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A belief that eternity is either nonexistent or irrelevant
If there is no divine plan and if we as human beings are the designers of our own destiny, then why would we not have the right to choose when we have reached the end? What is there to fear? What is there to consider? How about eternity?

The Bible tells us that following death, the soul — breathed into man at creation — leaves the body to live eternally. Eternity offers two dwelling places: heaven or hell. The determination of that eternal residence is made by each individual in response to God’s offer of salvation through Jesus Christ and His death on the cross. The judgment that follows death is simply an enactment of that decision.

Some modern ideologies suggest that belief in eternity is archaic and lacks rational thinking and intellectual consideration. Death is the end. Life begins at birth and culminates at the grave. There is no heaven; there is no hell.

Others would propose that eternity is some nebulous experience, indefinable and unexplainable, often described as simply “a better place.” Even some who claim to be Christians suggest that a loving God could not send anyone to hell, therefore anyone and everyone ends up in “heaven.” But this is not what the Bible tells us. The writer of Hebrews states: “It is appointed for men to die once and after this comes judgment” (Hebrews 9:27). That judgment, as already stated, is simply the enactment of the decision to accept or reject God’s gift of eternal life. Beyond the grave, eternity waits — a heaven to anticipate and a hell to avoid.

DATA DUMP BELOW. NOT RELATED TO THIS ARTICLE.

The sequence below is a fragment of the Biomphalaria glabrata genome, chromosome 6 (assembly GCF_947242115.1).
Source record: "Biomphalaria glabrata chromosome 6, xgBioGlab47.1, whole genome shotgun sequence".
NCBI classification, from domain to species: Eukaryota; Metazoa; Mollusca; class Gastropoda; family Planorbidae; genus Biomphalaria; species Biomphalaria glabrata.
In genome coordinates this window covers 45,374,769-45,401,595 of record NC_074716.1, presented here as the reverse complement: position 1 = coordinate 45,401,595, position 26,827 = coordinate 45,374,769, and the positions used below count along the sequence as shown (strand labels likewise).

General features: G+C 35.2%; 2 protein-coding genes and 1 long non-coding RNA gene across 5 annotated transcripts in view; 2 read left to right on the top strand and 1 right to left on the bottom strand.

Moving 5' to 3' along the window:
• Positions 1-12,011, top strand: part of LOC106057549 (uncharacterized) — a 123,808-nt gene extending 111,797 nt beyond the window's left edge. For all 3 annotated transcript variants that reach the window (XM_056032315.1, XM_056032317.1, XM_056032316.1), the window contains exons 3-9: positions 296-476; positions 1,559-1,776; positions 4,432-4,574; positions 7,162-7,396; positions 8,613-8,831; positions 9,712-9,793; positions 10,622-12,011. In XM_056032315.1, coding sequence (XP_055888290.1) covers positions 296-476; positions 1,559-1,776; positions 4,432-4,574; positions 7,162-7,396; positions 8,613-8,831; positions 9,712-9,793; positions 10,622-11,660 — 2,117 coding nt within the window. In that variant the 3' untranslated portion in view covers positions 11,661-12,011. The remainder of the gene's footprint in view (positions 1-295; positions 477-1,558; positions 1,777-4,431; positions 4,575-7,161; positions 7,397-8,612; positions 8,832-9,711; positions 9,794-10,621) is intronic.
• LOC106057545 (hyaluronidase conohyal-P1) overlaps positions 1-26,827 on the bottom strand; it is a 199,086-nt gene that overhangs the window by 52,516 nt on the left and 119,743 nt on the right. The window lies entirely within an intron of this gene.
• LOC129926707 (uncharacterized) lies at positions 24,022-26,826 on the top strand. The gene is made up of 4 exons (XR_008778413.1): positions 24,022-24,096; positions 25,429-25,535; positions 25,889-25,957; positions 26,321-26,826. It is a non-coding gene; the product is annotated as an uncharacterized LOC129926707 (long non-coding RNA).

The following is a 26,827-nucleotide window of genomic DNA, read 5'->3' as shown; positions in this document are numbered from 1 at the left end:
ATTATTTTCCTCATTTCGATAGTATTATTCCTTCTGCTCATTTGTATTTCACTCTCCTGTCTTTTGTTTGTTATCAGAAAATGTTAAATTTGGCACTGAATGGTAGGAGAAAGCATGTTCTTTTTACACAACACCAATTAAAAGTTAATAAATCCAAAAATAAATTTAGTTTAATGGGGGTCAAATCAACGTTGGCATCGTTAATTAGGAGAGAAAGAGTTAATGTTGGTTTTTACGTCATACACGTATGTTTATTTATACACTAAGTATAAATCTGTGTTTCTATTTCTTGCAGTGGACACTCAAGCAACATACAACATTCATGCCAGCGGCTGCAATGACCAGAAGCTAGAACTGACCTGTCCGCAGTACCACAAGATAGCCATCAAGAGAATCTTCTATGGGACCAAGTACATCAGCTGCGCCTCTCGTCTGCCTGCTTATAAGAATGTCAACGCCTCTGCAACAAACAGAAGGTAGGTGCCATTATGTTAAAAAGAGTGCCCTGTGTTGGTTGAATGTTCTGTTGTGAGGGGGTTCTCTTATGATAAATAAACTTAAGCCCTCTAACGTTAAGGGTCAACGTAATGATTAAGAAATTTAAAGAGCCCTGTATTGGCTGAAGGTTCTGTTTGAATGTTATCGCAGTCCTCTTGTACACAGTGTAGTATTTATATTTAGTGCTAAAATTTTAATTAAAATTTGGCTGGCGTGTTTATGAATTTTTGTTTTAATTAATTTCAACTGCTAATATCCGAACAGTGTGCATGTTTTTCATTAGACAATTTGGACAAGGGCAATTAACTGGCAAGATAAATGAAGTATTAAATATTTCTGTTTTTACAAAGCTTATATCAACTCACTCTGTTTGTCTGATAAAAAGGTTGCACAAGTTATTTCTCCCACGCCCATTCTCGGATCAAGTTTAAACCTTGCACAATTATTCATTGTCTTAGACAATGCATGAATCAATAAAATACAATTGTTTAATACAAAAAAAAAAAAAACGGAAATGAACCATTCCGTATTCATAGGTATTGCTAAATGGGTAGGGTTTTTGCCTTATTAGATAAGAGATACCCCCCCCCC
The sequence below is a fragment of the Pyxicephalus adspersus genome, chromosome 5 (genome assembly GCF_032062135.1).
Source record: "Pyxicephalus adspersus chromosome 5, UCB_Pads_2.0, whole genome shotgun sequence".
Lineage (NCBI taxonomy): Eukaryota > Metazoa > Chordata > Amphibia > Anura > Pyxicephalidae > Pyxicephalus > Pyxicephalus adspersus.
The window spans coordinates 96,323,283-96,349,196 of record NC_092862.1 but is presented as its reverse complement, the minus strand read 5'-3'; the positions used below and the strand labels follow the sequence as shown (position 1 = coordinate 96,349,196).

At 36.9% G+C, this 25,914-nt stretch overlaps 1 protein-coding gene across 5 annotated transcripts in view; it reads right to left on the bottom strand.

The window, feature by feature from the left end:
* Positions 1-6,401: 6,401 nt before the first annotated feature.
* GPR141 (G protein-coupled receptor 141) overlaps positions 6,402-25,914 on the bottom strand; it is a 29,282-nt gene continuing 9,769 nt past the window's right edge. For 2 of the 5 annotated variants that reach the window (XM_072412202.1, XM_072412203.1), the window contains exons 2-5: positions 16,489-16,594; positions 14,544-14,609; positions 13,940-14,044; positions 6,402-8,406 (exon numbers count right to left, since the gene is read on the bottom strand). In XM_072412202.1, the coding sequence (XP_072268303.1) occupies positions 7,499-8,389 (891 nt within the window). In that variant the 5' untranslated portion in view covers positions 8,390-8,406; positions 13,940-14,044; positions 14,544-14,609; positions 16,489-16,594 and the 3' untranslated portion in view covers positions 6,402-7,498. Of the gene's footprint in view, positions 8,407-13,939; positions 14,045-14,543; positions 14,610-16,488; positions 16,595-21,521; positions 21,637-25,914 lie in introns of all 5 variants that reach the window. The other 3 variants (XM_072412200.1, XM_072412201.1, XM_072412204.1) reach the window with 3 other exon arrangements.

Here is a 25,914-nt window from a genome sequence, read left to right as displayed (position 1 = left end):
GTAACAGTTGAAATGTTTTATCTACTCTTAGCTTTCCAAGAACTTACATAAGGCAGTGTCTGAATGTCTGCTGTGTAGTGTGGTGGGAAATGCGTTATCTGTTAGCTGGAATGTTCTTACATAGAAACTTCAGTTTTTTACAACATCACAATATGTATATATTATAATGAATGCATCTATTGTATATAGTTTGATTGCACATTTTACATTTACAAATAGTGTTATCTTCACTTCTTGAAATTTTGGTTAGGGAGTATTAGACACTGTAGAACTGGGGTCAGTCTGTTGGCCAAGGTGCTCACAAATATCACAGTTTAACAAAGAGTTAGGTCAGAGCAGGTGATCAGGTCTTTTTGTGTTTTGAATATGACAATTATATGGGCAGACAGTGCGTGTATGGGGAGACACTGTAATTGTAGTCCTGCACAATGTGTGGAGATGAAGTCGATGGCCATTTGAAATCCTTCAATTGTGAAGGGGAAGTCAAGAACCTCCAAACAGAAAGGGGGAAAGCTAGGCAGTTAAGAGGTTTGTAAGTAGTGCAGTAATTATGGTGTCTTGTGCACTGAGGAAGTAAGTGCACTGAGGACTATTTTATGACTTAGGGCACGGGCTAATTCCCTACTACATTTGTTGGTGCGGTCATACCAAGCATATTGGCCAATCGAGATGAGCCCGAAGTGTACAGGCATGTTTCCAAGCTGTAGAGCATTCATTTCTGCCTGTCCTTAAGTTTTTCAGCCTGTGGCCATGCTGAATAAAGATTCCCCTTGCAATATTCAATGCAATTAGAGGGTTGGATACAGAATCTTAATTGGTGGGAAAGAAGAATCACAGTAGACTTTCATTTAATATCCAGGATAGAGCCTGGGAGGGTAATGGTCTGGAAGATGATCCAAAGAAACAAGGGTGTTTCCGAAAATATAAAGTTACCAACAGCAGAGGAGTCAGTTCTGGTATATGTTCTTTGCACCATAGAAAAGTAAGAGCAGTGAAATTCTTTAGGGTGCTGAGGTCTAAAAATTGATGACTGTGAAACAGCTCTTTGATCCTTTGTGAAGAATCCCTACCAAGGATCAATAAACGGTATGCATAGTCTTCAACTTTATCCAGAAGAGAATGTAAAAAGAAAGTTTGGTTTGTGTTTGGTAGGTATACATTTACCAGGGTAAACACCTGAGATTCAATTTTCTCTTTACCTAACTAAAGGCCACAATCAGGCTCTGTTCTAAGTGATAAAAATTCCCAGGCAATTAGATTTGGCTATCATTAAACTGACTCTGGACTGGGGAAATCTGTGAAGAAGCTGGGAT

A failure to understand the big picture
Since the legalization of Physician Assisted Suicide (PAS), which actually became law in 1997 after a lengthy court battle, the state of Oregon has kept records of those involved. Over the first five years, 129 individuals chose PAS out of the 42,274 individuals who died during that same period. Three primary factors were listed as major considerations in their decision:

• Loss of autonomy
• Loss of ability to enjoy life
• Loss of control of bodily functions and the ability to cope with pain.